These don’t have to be sprinkle doughnuts, but since the cousins were over this weekend, I thought there ought to be sprinkles. I figured their young minds were at their memory-storing prime, and if I was to instill fond memories of making doughnuts from scratch at their aunt’s house, who let them cook the holes and scraps and douse them in cinnamon sugar to eat while the doughnuts were cooking, I’d better get on it.
Doughnuts aren’t difficult; the yeast-raised kind (these) are made with a simple dough enriched with butter and eggs, then patted and cut (I can’t resist doughnut cutters when I see them) and cooked in a shallow pot of oil – no need for more than an inch or so. Some grandmothers cook theirs in lard or shortening; I’ve never done this, but someday I’ll give it a go just to say I did. For now, I find canola works perfectly.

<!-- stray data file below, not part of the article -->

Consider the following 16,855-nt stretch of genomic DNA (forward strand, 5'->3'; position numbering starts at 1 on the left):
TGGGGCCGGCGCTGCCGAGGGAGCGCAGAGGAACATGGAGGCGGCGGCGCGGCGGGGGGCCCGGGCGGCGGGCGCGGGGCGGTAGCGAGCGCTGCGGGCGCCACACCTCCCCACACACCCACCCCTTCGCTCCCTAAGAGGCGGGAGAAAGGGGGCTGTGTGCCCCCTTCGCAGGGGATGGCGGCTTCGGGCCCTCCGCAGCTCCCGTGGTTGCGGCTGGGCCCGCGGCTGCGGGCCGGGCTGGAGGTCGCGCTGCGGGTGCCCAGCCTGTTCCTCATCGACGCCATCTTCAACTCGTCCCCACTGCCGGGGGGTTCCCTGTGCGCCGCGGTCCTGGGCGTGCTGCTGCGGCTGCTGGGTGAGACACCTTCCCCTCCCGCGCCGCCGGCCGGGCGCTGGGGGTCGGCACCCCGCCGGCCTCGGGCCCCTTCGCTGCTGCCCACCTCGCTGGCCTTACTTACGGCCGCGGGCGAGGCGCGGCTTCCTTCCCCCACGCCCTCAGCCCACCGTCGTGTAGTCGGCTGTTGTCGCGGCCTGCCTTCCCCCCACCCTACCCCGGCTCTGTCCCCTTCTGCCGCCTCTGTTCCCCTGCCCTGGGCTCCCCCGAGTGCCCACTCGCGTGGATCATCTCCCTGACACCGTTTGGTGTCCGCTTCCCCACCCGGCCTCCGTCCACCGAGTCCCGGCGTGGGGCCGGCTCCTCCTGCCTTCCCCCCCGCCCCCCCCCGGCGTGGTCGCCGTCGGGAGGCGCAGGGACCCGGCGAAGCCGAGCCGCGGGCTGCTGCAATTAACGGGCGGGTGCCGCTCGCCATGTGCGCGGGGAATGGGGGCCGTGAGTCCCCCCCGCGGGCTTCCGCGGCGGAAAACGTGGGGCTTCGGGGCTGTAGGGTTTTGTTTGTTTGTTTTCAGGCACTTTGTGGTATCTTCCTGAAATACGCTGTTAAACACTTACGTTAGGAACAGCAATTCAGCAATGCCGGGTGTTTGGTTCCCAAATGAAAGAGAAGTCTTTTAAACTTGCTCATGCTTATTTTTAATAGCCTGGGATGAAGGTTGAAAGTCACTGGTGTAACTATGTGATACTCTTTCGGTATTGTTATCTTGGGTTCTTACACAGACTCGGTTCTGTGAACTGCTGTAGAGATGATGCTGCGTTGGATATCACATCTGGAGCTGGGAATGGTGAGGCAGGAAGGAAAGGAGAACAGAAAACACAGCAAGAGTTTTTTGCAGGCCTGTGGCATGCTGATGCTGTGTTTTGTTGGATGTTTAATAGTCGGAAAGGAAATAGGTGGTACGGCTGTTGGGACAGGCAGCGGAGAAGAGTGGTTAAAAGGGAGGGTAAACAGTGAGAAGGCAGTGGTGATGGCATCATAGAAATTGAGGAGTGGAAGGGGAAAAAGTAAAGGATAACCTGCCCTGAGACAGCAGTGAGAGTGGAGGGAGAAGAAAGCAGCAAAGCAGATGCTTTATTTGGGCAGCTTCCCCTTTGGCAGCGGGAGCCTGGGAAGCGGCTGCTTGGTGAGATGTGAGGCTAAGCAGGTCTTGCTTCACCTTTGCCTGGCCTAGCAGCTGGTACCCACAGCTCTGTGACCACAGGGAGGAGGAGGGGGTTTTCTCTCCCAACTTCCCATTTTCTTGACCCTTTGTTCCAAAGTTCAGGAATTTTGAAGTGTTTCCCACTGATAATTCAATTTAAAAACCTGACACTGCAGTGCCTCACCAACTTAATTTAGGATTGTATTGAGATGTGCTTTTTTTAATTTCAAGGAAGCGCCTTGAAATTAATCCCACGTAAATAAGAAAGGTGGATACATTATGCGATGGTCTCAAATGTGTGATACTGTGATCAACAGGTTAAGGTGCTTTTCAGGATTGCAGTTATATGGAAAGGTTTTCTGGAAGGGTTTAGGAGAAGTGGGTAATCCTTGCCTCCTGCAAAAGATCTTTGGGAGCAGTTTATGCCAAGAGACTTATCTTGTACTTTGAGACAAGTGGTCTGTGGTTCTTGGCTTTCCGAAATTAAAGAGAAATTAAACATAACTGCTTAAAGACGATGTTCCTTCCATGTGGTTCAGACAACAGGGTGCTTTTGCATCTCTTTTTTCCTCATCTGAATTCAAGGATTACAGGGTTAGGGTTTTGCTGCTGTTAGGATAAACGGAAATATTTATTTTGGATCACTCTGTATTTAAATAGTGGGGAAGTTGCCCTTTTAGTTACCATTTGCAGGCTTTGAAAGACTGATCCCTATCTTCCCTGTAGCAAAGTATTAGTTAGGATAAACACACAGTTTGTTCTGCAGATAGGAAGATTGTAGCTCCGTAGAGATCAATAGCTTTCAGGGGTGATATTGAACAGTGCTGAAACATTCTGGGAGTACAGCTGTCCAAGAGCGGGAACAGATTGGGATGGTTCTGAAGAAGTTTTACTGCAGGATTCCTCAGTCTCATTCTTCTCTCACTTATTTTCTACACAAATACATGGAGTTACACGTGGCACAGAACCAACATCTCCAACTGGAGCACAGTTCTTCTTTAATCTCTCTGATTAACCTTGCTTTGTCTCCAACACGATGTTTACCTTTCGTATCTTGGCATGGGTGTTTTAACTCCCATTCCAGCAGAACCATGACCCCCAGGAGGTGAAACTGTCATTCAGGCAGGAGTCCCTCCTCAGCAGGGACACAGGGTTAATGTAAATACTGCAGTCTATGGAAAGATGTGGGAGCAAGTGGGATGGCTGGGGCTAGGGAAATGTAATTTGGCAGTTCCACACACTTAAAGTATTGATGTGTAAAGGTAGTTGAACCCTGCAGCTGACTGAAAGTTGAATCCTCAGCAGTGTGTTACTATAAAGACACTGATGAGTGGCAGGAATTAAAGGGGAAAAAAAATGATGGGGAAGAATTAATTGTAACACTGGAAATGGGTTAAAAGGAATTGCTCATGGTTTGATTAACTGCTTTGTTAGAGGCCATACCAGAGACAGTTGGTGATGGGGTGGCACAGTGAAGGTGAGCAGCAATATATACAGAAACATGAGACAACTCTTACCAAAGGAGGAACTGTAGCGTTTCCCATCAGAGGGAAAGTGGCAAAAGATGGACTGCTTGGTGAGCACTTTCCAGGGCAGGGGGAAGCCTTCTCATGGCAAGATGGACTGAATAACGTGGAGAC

Once they’re golden, which takes all of about two minutes, you can glaze them in any number of things – honey or chocolate or a thin veil of sugar and milk – just enough to help the sprinkles adhere.
Of course they’re delicious plain, or you could customize the basic glaze below with a splash of real maple syrup, or make chocolate-dipped doughnuts by replacing 1/4 cup of the icing sugar with cocoa. With this one recipe you could transform your kitchen into a pop-up doughnut shop.